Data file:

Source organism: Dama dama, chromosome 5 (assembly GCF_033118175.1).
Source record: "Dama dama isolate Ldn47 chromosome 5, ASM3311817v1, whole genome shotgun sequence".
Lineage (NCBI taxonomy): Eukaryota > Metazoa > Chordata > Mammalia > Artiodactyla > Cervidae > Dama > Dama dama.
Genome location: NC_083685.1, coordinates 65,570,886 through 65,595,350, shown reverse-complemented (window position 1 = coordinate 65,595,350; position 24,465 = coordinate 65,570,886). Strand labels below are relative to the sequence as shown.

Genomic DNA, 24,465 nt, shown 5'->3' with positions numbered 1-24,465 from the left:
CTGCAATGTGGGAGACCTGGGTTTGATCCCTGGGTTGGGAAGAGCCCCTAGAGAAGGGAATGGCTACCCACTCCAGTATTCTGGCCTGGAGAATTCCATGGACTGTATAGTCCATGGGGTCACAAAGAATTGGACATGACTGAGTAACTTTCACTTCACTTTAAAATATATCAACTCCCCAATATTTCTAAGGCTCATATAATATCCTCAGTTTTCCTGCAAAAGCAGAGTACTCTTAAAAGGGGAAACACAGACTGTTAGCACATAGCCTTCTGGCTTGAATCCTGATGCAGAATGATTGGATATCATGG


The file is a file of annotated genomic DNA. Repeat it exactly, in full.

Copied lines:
Source organism: Dama dama, chromosome 5 (assembly GCF_033118175.1).
Source record: "Dama dama isolate Ldn47 chromosome 5, ASM3311817v1, whole genome shotgun sequence".
Lineage (NCBI taxonomy): Eukaryota > Metazoa > Chordata > Mammalia > Artiodactyla > Cervidae > Dama > Dama dama.
Genome location: NC_083685.1, coordinates 65,570,886 through 65,595,350, shown reverse-complemented (window position 1 = coordinate 65,595,350; position 24,465 = coordinate 65,570,886). Strand labels below are relative to the sequence as shown.

Genomic DNA, 24,465 nt, shown 5'->3' with positions numbered 1-24,465 from the left:
CTGCAATGTGGGAGACCTGGGTTTGATCCCTGGGTTGGGAAGAGCCCCTAGAGAAGGGAATGGCTACCCACTCCAGTATTCTGGCCTGGAGAATTCCATGGACTGTATAGTCCATGGGGTCACAAAGAATTGGACATGACTGAGTAACTTTCACTTCACTTTAAAATATATCAACTCCCCAATATTTCTAAGGCTCATATAATATCCTCAGTTTTCCTGCAAAAGCAGAGTACTCTTAAAAGGGGAAACACAGACTGTTAGCACATAGCCTTCTGGCTTGAATCCTGATGCAGAATGATTGGATATCATGG